Euribor began to rise more significantly from February 4, after the European Central Bank (ECB) admitted that it could raise key interest rates this year due to rising inflation in the eurozone, and the trend accelerated with the start of the Invasion of Ukraine on February 24.

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On October 27, to curb inflation, the ECB raised three key interest rates by 75 basis points, the third consecutive increase this year, after raising three interest rates by 50 basis points on July 21. growth after 11 years, and on September 8 by 75 basis points.

Changes in Euribor interest rates are closely linked to increases or decreases in ECB key interest rates.

Three-, six- and 12-month Euribor rates hit record lows respectively: -0.605% on December 14, 2021, -0.554% and -0.518% on December 20, 2021.

Euribor is set on the basis of the average rate at which a group of 57 Eurozone banks are willing to lend money to each other in the interbank market.

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Economy

Will there be a Black Friday discount? Diesel and petrol prices fall again in a week

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Será desconto de Black Friday? Preços dos combustíveis voltam a baixar para a semana

After successive increases, fuel prices begin to fall, which ultimately reduces consumer spending significantly, especially for those who travel by car every day. Indirectly, this fall in prices will also affect the prices of the products we find in supermarkets (among many other sectors), which in a period of high consumption will be a welcome relief.

For the third week in a row, diesel and gasoline prices have fallen again.

Fuel prices continue to fall

Today's news shows that diesel and gasoline prices are expected to fall next Monday by 0.05 and 0.045 euros respectively.

According to the General Directorate of Energy and Geology (DGEG), next week's average prices should be 1.641 euros per liter of regular diesel fuel and 1.644 euros per liter of 95 petrol, not forgetting that prices can vary from gas station to post office.

Until the end of the year, consumers will continue to benefit from lower ISPs and the suspension of the carbon tax. Despite this decline, prices remain above pre-war levels.

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Economy

discover the 10 foods that have grown the most in the past week

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discover the 10 foods that have grown the most in the past week

A basket of essential products now costs 212.76 euros, which is 29.13 euros (15.87%) more than it cost on February 23, on the eve of the outbreak of the armed conflict in Ukraine. Over the past nine months, dairy and meat products are the categories with the largest increases of 20.79% and 19.41% respectively.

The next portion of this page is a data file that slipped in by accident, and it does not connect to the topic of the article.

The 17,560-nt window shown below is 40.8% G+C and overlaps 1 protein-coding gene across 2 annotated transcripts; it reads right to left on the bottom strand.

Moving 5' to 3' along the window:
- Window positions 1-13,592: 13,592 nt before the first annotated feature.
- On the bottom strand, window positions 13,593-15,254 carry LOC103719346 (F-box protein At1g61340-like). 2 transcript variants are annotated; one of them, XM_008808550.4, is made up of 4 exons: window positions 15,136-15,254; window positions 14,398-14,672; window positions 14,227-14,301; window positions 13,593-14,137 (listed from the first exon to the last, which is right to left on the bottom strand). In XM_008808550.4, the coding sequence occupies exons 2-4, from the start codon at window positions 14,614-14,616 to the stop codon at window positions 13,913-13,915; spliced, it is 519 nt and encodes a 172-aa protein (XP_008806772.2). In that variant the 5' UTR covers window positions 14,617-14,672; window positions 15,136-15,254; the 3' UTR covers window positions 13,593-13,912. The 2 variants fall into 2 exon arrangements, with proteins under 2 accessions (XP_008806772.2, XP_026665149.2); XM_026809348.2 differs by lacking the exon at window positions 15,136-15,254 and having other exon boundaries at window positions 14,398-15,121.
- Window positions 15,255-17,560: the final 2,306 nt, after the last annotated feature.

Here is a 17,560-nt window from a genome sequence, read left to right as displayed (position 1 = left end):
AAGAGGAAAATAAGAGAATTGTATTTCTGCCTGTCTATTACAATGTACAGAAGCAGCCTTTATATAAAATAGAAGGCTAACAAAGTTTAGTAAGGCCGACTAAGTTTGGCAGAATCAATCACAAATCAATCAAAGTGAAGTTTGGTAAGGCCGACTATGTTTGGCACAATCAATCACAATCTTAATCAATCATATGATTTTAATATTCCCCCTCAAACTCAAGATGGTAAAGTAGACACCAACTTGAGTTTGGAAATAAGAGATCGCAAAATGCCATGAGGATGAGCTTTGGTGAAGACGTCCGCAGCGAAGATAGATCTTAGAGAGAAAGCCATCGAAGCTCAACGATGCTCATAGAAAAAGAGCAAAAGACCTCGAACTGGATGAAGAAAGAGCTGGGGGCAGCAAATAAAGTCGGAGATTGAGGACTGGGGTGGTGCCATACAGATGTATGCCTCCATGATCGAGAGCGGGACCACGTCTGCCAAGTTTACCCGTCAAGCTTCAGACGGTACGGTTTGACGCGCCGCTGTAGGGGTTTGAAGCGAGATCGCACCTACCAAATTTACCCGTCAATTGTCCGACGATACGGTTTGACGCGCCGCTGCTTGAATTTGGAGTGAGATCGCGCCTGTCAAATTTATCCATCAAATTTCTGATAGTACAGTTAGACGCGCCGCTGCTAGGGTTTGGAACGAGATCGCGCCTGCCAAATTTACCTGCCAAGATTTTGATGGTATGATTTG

According to the organization, “however, growth is being felt across all food categories. In the analyzed period, frozen food, fruits and vegetables, fish and grocery stores also rose in price by 17.96%, 14.45%, 14.38% and 13.34% respectively” compared to February.

Between October 16 and 23, the top ten products with the highest price increase were horse mackerel (24%), quick-frozen peas (18%), ground roasted coffee (13%), sea bass (11%), cereal flakes. (9%), sea bream and extra virgin olive oil (8%), port wine and hake medallions (6%) and finally dried garlic (4%).

From February 23 to November 2: fresh hake (50%), white sugar (49%), tomato pulp (48%), oranges (41%), UHT semi-skimmed milk (37%), turkey steak (33%). , cookies “Maria” and eggs (32%), carrots and a whole chicken (31%).

The Consumer Advocacy Association monitors weekly prices for a basket of 63 staples that includes turkey, chicken, hake, horse mackerel, onions, potatoes, carrots, bananas, apples, oranges, rice, spaghetti, sugar, ham, milk, cheese and butter.

The association explains that this increase is due to the fact that Portugal is “heavily dependent on external markets to guarantee the supply of cereals needed for domestic consumption”, which “currently represent only 3.5% of national agricultural production: mainly corn (56 %). , wheat (19%) and rice (16%).

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“And if in the early 1990s self-sufficiency in grain was about 50%, now the value does not exceed 19.4%, which is one of the lowest rates in the world and obliges the country to import about 80% of grain. ” adds Deku.

The organization explains that “the Russian invasion of Ukraine, where most of the grains consumed in the European Union and Portugal come from, has put even more pressure on the sector, which is struggling with the consequences of the pandemic and drought. with a strong influence on production and stockpiling.”

“Limiting the supply of raw materials and increasing the cost of production, namely the energy needed for agri-food production, can thus be reflected in higher prices in international markets and, consequently, in prices at the consumer,” he emphasizes.